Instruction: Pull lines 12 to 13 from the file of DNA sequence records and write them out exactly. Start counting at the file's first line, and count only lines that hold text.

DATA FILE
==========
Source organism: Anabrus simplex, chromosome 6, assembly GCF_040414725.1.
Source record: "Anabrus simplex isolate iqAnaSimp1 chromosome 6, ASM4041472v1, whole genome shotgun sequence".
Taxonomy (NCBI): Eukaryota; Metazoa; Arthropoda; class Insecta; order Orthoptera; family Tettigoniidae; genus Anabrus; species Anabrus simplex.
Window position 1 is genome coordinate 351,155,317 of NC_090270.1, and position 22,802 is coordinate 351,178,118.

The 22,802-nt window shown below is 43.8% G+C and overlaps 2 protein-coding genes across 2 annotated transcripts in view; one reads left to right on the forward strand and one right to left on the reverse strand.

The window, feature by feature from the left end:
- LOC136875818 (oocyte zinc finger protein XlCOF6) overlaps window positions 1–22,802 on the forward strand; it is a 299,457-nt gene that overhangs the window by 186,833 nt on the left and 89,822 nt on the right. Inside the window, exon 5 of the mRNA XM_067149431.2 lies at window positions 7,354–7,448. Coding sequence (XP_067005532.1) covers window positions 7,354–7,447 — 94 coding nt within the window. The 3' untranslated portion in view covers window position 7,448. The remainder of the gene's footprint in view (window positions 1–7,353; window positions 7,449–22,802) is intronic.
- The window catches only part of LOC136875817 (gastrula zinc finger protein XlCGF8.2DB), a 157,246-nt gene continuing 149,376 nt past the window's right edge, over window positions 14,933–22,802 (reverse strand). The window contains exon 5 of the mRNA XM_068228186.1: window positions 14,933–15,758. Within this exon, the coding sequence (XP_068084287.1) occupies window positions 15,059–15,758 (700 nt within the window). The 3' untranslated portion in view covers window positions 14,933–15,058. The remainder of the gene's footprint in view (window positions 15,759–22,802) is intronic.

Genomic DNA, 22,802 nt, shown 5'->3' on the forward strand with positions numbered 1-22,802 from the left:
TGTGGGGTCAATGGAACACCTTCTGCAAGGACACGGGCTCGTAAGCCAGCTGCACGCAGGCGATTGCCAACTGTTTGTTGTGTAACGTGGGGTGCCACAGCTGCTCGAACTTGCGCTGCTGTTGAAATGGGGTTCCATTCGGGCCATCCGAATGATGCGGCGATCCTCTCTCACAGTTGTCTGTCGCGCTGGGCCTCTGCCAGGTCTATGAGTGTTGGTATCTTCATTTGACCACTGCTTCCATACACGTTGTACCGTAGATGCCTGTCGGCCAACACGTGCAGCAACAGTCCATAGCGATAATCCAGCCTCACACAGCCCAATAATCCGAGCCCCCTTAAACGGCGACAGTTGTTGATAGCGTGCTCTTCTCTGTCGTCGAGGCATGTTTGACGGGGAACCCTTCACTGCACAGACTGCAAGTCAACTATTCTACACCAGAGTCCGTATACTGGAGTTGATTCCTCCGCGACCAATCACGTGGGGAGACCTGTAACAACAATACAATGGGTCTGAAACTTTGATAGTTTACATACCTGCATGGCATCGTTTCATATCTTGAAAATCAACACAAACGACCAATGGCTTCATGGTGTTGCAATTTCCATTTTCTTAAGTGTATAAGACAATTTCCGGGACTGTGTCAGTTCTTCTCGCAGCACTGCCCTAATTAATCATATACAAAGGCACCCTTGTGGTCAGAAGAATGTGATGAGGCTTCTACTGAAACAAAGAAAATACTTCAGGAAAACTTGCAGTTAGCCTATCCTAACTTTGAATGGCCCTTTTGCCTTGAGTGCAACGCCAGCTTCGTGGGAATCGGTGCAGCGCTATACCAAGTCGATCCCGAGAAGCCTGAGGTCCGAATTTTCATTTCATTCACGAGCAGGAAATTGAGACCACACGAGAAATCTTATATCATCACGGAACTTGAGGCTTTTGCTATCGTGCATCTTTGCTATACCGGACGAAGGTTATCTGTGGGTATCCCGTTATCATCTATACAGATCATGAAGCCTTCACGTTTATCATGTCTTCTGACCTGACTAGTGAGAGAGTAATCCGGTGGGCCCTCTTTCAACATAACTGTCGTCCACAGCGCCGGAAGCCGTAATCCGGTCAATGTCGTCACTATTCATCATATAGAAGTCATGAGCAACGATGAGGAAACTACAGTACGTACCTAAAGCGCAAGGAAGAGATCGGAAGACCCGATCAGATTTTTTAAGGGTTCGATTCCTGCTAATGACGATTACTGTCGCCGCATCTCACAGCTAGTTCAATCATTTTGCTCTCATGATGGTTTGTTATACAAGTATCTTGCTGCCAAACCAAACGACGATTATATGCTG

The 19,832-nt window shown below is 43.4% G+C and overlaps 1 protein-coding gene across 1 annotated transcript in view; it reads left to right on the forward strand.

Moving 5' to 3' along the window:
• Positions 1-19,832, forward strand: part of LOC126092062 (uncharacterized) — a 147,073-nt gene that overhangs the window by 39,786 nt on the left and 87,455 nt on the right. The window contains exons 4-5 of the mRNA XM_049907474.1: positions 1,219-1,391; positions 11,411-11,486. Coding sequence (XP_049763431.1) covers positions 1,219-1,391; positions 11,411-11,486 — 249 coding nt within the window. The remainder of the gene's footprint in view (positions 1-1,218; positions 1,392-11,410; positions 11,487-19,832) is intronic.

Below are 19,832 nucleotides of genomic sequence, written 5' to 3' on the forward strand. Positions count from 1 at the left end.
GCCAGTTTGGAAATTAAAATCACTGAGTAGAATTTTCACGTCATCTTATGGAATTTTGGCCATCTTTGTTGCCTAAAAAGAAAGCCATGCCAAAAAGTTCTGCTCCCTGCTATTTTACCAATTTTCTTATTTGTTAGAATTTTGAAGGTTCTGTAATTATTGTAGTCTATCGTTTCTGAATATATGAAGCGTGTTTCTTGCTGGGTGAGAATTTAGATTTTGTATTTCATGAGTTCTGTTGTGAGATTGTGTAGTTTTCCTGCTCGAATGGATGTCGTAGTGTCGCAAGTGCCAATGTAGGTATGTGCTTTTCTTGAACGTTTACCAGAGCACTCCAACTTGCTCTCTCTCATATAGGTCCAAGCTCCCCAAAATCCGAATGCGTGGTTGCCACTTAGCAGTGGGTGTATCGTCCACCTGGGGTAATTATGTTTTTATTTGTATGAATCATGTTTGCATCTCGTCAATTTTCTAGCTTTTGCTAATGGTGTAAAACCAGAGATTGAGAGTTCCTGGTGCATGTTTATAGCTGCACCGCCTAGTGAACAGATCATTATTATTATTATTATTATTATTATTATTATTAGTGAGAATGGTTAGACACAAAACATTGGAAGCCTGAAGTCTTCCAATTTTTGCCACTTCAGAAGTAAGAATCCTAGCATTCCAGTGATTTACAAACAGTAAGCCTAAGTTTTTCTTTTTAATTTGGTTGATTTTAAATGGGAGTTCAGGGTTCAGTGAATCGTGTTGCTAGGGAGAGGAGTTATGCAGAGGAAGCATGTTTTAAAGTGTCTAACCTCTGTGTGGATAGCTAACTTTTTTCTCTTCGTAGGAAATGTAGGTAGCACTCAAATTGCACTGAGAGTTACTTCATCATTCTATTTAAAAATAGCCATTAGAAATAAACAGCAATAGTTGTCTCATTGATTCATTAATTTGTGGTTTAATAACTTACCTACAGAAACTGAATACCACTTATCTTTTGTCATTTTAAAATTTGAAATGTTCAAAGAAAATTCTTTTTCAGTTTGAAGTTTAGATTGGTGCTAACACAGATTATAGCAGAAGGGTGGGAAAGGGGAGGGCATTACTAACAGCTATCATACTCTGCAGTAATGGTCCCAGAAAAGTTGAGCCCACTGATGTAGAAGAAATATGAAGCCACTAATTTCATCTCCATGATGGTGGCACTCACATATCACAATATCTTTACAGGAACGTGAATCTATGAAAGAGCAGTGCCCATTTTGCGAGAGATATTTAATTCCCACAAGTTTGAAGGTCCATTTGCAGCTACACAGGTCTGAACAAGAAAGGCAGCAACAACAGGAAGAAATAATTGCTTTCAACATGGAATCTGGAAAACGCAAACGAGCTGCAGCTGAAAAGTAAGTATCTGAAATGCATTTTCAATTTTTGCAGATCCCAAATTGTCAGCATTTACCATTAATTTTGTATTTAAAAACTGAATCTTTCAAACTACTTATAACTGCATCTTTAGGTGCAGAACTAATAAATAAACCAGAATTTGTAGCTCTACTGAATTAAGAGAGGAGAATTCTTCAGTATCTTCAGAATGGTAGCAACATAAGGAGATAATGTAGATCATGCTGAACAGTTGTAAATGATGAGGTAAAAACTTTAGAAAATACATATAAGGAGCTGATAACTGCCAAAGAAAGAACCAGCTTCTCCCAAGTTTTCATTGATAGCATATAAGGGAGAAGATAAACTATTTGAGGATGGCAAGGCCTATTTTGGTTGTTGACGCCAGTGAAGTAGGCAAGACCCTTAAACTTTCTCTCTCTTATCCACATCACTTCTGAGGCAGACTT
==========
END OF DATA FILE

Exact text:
Moving 5' to 3' along the window:
• Positions 1-19,832, forward strand: part of LOC126092062 (uncharacterized) — a 147,073-nt gene that overhangs the window by 39,786 nt on the left and 87,455 nt on the right. The window contains exons 4-5 of the mRNA XM_049907474.1: positions 1,219-1,391; positions 11,411-11,486. Coding sequence (XP_049763431.1) covers positions 1,219-1,391; positions 11,411-11,486 — 249 coding nt within the window. The remainder of the gene's footprint in view (positions 1-1,218; positions 1,392-11,410; positions 11,487-19,832) is intronic.